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Skin-Hair Behavior Diet Dietary Supplementation

Psoriasis Severity And Vitamin D Linked In Large Study

11 months ago

7155  0
Posted on Jul 26, 2023, 1 p.m.

Estimates are that over 8 million Americans are living with psoriasis. Research presented at the annual meeting of the American Society for Nutrition: NUTRITION 2023 indicates that eating more foods that are rich in vitamin D or taking supplements could be of benefit to those with psoriasis, finding that vitamin D levels may have an important role in the severity of the condition.

“Topical synthetic vitamin D creams are emerging as new therapies for psoriasis, but these usually require a doctor’s prescription,” said Rachel K. Lim, an MD candidate at the Warren Alpert Medical School of Brown University. “Our results suggest that a vitamin D-rich diet or oral vitamin D supplementation may also provide some benefit to psoriasis patients.”

This analysis is one of the largest studies to date, including almost 500 cases of psoriasis from the National Health and Nutrition Examination Survey (NHANES), showing a linear relationship between the severity of psoriasis and decreasing vitamin D levels which were measured through blood tests. 

The research team was led by Eunyoung Cho, ScD, an associate professor in the Department of Dermatology at the Warren Alpert Medical School of Brown University who studies the role of nutrition and environmental factors in skin cancer and inflammatory skin diseases such as psoriasis. Vitamin D is thought to influence the development of skin diseases by affecting the body’s immune response and through direct effects on the cells involved in skin repair.

 “With growing public interest in vitamin supplementation, we wanted to further examine the connection between vitamin D levels and psoriasis severity,” said Cho. “Few studies have looked for this association in groups of people, especially in large U.S. populations, or examined this relationship through a clinical nutrition lens.”

491 psoriasis cases were identified from over 40,000 participants who were enrolled in the NHANES study, with 162 cases from 2003-2006 and 329 from 2100-2014, extracting data on vitamin D levels, self-reported psoriasis affected body surface areas, and other factors such as race, smoking status, BMI, age, and gender.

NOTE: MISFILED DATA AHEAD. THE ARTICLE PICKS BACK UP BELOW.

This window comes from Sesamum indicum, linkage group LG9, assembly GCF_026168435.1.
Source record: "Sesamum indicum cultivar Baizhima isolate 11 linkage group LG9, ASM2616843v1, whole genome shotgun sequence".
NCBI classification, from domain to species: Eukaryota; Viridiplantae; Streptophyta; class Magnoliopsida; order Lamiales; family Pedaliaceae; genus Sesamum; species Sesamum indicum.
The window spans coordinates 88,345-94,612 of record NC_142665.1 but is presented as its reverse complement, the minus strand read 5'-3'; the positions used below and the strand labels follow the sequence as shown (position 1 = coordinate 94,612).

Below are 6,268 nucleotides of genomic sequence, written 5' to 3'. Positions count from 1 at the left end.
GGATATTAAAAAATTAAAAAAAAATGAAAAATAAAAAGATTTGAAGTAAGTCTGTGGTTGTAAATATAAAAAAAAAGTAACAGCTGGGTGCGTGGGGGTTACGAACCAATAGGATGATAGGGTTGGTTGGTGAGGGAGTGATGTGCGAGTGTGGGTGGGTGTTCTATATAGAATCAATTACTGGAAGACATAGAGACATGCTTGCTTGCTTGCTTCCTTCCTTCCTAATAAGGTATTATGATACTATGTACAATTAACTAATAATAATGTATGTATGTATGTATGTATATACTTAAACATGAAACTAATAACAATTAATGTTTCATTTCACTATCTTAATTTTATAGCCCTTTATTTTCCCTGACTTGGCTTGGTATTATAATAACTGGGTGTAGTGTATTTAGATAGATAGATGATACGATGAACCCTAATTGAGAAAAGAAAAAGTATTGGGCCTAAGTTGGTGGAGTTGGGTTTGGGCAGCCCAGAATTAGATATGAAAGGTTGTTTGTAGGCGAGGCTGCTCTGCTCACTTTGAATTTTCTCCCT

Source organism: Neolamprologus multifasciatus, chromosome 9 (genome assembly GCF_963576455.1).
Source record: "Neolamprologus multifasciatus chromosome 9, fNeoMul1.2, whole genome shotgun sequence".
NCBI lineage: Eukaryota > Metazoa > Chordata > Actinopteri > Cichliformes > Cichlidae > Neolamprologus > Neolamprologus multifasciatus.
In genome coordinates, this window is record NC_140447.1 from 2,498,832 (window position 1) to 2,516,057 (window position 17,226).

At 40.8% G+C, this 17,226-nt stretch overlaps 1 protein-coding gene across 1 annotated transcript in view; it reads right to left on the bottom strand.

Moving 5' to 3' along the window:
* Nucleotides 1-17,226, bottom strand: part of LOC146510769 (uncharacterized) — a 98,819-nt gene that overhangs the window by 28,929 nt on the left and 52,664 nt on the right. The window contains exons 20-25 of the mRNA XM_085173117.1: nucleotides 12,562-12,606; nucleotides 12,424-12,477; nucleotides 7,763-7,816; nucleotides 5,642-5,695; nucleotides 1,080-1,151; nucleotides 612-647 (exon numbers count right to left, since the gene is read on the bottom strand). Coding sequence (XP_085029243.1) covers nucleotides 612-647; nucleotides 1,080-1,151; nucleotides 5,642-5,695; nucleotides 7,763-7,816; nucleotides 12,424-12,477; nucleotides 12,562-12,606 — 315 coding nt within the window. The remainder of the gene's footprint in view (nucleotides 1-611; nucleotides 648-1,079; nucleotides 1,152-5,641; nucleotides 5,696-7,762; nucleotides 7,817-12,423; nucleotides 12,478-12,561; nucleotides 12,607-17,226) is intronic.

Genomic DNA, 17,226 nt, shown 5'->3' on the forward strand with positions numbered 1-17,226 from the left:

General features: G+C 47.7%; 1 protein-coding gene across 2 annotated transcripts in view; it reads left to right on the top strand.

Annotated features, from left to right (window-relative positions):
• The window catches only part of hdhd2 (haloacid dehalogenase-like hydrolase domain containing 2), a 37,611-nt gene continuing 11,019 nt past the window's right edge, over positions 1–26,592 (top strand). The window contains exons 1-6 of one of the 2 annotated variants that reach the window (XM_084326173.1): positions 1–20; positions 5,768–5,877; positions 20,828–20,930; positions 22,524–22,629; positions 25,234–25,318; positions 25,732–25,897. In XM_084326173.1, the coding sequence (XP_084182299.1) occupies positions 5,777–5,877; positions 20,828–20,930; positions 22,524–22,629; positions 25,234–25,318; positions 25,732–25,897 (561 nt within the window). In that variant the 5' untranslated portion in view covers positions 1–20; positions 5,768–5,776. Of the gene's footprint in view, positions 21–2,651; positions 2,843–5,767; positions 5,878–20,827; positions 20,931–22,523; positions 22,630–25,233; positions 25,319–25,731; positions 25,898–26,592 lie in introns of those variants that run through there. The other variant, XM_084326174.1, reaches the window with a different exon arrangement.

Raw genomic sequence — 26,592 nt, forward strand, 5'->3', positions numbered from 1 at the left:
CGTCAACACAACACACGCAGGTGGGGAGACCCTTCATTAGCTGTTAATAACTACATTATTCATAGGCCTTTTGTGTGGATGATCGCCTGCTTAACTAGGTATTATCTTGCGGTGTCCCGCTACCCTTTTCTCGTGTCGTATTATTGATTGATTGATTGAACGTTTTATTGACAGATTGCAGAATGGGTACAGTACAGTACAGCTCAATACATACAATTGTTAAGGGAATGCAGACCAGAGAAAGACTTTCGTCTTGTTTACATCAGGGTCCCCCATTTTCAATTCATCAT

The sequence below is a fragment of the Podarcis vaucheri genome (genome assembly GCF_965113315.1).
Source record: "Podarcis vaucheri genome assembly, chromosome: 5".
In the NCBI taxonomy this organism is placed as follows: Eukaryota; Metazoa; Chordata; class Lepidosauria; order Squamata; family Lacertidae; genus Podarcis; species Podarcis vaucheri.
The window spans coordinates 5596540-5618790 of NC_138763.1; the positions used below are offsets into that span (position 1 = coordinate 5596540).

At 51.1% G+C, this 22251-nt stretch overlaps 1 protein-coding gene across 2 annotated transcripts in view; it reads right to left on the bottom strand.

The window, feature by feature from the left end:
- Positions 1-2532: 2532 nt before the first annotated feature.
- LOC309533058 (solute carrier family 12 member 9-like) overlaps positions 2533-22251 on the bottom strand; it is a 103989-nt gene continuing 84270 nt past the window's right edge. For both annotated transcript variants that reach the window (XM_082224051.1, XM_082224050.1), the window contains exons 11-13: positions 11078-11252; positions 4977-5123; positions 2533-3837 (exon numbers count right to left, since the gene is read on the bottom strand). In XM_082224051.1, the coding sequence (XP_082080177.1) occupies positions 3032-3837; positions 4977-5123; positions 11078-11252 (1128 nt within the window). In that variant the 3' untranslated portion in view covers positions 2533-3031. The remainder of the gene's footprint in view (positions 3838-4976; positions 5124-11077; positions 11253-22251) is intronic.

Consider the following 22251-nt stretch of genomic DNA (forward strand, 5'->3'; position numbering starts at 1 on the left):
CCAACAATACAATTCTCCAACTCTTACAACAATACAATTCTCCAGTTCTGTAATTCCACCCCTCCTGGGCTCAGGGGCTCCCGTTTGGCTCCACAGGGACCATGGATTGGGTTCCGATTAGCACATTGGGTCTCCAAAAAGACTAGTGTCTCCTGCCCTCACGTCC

After adjusting for various lifestyle factors the analysis showed that lower vitamin D levels and vitamin deficiency were significantly associated with greater severity of psoriasis. Those with the least amount of body surface affected by the condition were found to have the highest average vitamin D levels, while those with the greatest affected areas had the lowest average levels of vitamin D. 

“Only one previous study, published in 2013, has used NHANES data to analyze the relationship between vitamin D and psoriasis,” said Lim. “We were able to add more recent data, which more than tripled the number of psoriasis cases analyzed, making our results more up-to-date and statistically powerful than previously available data.”

It was noted that even though dietary vitamin D toxicity is rare, it is still advised for those with and those without psoriasis to consult with their physician and/or dermatologist before taking any supplements 

As with anything you read on the internet, this article should not be construed as medical advice; please talk to your doctor or primary care provider before changing your wellness routine. This article is not intended to provide a medical diagnosis, recommendation, treatment, or endorsement.

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References/Sources/Materials provided by:

media@nutrition.org

https://nutrition.org/

https://nutrition.org/n23/

https://www.eurekalert.org/news-releases/995505

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